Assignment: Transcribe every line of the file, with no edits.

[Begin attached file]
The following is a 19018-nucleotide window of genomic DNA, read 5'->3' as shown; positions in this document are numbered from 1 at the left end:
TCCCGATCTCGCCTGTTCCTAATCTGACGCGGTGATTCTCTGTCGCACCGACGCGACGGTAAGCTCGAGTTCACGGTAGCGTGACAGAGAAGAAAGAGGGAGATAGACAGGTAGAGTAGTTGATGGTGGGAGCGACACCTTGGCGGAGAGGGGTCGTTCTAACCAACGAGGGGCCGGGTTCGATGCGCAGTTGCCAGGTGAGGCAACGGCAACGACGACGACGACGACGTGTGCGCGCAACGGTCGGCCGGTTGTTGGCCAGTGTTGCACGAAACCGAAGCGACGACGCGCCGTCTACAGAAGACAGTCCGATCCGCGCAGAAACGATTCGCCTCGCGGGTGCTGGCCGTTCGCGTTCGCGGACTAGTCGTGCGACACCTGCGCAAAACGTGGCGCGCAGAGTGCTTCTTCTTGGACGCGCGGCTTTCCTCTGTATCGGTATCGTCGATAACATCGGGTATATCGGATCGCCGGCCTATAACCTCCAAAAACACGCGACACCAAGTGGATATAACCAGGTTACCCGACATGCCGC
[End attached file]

The following is a 19018-nucleotide window of genomic DNA, read 5'->3' as shown; positions in this document are numbered from 1 at the left end:
TCCCGATCTCGCCTGTTCCTAATCTGACGCGGTGATTCTCTGTCGCACCGACGCGACGGTAAGCTCGAGTTCACGGTAGCGTGACAGAGAAGAAAGAGGGAGATAGACAGGTAGAGTAGTTGATGGTGGGAGCGACACCTTGGCGGAGAGGGGTCGTTCTAACCAACGAGGGGCCGGGTTCGATGCGCAGTTGCCAGGTGAGGCAACGGCAACGACGACGACGACGACGTGTGCGCGCAACGGTCGGCCGGTTGTTGGCCAGTGTTGCACGAAACCGAAGCGACGACGCGCCGTCTACAGAAGACAGTCCGATCCGCGCAGAAACGATTCGCCTCGCGGGTGCTGGCCGTTCGCGTTCGCGGACTAGTCGTGCGACACCTGCGCAAAACGTGGCGCGCAGAGTGCTTCTTCTTGGACGCGCGGCTTTCCTCTGTATCGGTATCGTCGATAACATCGGGTATATCGGATCGCCGGCCTATAACCTCCAAAAACACGCGACACCAAGTGGATATAACCAGGTTACCCGACATGCCGC